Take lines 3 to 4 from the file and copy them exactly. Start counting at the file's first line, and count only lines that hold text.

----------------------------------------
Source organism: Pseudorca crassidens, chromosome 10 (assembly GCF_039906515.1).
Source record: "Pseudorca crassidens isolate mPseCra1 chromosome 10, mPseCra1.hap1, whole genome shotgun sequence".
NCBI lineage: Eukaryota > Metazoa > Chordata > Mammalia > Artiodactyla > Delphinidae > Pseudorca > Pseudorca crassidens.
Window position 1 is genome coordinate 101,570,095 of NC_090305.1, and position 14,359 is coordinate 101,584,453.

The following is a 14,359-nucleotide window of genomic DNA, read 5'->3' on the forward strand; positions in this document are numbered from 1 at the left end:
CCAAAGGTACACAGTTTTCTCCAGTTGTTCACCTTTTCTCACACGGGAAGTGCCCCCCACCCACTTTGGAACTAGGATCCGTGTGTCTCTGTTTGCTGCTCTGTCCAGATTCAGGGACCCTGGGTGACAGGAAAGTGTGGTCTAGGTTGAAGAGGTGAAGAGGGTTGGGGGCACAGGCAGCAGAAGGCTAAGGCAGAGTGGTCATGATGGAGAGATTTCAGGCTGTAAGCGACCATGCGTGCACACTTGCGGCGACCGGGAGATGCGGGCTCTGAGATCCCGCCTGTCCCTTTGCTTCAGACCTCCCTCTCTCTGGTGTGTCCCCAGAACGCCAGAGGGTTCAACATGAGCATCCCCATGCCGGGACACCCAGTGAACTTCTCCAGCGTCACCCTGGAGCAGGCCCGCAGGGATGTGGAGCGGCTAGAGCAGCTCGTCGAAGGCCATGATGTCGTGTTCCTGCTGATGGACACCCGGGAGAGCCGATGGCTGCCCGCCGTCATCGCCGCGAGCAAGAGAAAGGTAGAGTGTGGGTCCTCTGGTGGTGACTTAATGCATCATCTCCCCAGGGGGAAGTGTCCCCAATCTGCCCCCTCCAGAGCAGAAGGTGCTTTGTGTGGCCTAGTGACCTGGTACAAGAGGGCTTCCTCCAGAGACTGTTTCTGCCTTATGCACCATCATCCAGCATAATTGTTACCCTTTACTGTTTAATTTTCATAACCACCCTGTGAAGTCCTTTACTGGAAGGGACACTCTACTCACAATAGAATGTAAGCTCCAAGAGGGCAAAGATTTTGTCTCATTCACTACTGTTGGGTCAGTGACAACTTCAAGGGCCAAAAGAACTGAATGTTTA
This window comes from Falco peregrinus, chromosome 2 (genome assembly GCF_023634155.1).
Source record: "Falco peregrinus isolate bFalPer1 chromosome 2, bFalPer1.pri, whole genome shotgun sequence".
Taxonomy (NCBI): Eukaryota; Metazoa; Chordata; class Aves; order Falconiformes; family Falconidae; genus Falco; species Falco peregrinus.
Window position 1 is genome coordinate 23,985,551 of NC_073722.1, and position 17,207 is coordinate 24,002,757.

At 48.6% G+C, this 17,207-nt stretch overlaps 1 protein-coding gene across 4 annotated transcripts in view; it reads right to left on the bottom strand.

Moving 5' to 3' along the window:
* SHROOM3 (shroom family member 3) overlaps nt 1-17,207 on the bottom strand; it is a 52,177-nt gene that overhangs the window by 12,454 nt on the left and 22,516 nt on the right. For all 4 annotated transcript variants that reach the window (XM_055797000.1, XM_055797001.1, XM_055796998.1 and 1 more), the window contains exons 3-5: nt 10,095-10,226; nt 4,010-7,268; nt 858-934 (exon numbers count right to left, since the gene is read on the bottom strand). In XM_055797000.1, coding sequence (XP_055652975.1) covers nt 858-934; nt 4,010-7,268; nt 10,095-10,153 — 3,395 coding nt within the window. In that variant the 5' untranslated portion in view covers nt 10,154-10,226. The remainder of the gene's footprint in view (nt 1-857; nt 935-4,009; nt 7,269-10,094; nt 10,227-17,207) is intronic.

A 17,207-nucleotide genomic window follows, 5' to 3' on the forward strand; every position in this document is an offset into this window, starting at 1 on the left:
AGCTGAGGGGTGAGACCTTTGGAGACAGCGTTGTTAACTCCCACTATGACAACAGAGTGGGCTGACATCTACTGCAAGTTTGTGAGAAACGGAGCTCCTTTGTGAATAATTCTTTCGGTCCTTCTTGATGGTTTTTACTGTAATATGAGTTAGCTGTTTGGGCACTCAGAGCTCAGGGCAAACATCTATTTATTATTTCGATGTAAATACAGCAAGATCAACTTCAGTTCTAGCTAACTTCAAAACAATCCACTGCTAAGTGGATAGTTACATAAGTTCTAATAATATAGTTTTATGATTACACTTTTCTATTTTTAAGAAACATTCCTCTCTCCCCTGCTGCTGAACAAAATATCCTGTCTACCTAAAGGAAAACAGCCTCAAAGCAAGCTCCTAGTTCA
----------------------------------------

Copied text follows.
NCBI lineage: Eukaryota > Metazoa > Chordata > Mammalia > Artiodactyla > Delphinidae > Pseudorca > Pseudorca crassidens.
Window position 1 is genome coordinate 101,570,095 of NC_090305.1, and position 14,359 is coordinate 101,584,453.